My doctor is the Mike Martz of cancer medicine. He even slightly resembles him with a quirky demeanor and slightly hefty girth. They both have a mad scientist quality to them. And while the cautious ones call them foolish, others call them bold. Maybe they're a little bit of both. I've always admired bold even when it's stupid. I have a bold wife. So maybe I'm in love with bold. Dr. O'Connor told me a few times that when it's time, he has a few tricks up his sleeve that will pull me out of it. This was one of them.
I was originally scheduled for two days of chemo each lasting one hour. But the tumors in my lungs had other ideas. Tumors had been quietly residing in my lungs for a little while but since they didn't make too much trouble, were generally seen as okay. But the night after getting the first of two days of chemo, they reacted negatively. My whole body was shaking with strange chills. Outside of my body was freezing but the inside was burning up. I had really bad motha of God pains in my arms and legs. Sharp, random and merciless ones. Most importantly, I couldn't breathe. It wasn't like I was wheezing. My lungs just could open up enough to give me any air. I was more sort of suffocating. And who-boy, what a wonderful feeling that is. The next day, I saw Dr. O'Connor and without even examining me, he called an ambulance.
Tests showed that I barely had any blood pressure. I thought you died from high blood pressure but I was actually dying from low blood pressure. My other counts were fucked up. My kidney, my beloved one kidney who I had gotten through many a pick-up football game without even a scratch, was the next to go. I guess I was really cooked. But Dr. O'Connor's onc team was given instructions on how to proceed through the weekend saving the kidney first and then getting the blood pressure back. By Tuesday I was okay but still had two huge rocks in my lungs. And I really, genuinely wondered how the hell was I going to get rid of these tumors.
I was sort of in a Catch-22 situation. My body was clearly breaking down from taking so many treatments. More people die from getting treated for lymphoma than from the actual cancer. On the other hand I needed the treatments to stay alive. Making matters worse was the fact that with every treatment, the tumors themselves grew harder. The pulmonologist who scoped the inside of my lung told me that the tumors were like cement and was worried (okay, he said "concerned" but that's medical speak for worried).
So I was facing the dawn of Wednesday morning (That sounds so poetic. But it's not. This time of year, dawn is 7:30 in new york. It smells from all the garbarge that hasn't been picked up and cabbies are yelling at each other. Instead of this, Dawn sounds much better.) So yes, it's dawn in New York and I'm in a bad place. In steps Mike Martz.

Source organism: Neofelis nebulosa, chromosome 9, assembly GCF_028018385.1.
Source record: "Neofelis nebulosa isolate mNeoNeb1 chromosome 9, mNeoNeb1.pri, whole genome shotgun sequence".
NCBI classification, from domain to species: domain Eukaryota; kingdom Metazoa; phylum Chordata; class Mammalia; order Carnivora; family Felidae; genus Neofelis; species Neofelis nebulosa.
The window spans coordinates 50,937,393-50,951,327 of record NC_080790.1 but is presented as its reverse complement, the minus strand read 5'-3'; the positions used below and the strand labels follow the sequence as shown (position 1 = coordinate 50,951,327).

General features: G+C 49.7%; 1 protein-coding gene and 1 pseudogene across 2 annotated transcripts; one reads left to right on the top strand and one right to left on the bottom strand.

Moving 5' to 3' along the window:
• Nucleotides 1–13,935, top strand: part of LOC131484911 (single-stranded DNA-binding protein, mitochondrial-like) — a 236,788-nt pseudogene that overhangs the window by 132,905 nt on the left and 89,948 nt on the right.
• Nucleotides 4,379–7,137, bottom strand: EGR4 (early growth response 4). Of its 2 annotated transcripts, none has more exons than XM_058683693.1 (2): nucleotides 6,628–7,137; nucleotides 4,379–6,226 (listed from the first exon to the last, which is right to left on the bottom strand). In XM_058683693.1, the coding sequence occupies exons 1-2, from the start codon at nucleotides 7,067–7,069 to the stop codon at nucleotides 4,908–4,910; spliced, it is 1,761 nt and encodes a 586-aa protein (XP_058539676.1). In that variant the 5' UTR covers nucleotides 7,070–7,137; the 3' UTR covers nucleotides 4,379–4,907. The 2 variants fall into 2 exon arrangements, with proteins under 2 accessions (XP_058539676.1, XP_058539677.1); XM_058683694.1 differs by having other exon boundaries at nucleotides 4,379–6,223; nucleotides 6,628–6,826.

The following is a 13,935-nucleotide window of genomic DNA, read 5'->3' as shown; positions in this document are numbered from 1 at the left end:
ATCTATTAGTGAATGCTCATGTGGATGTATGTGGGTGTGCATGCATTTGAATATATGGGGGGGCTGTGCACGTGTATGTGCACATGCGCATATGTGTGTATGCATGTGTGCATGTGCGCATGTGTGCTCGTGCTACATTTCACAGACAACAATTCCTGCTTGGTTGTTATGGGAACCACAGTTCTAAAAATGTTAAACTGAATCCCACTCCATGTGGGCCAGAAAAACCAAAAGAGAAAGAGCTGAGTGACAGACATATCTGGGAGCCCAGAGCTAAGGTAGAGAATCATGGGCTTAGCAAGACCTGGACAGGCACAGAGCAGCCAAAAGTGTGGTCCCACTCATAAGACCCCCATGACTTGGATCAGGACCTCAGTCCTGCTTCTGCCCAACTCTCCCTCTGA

For those of you who don't know, Mike Martz is the offensive coordinator of Da Bears. Around the NFL, Martz has the rep of being a genius but risky, quirky, funny looking, a little detached from the day to day things and pretty cocky. In the last couple of years, he's had trouble finding work because he was just a little too bold and brash. His quarterbacks always got injured. But his offenses have always worked. He's won one Super Bowl running his system with the right people.
I actually wasn't much of a believer in him until the Cowboys game. Jay Cutler was getting beaten up and down the field. The Bears offensive line had been physically torn to shreds and ridiculed. I think dem Cowpokes set a team record for sacks in a half. Their players were getting to our quaterback before our boy could even turn around. Past Bears coaches would see this and think, "We're beaten. So let's throw really short passes and do lots of runs. That way we'll slow them up, save our QB and maybe we'll get lucky." But Martz did the opposite. Come time for the second half he threw even more. He threw more than that, he threw a ton. Alas could we even say he threw a plethora of passes, a myriad of tosses? Yes. We can. And he did it with style. Instead of sending out two receivers and leaving the rest to block, Martz sends out five. The Cowboys were stunned. They probbably thought it was madness. They were completely taken off guard and the Bears won easily. How bout dem Cowboys?
So back to Bob's sports analogy, my doc is the Mike Martz of the cancer. And with me, instead of runing the ball, he threw it all over the field.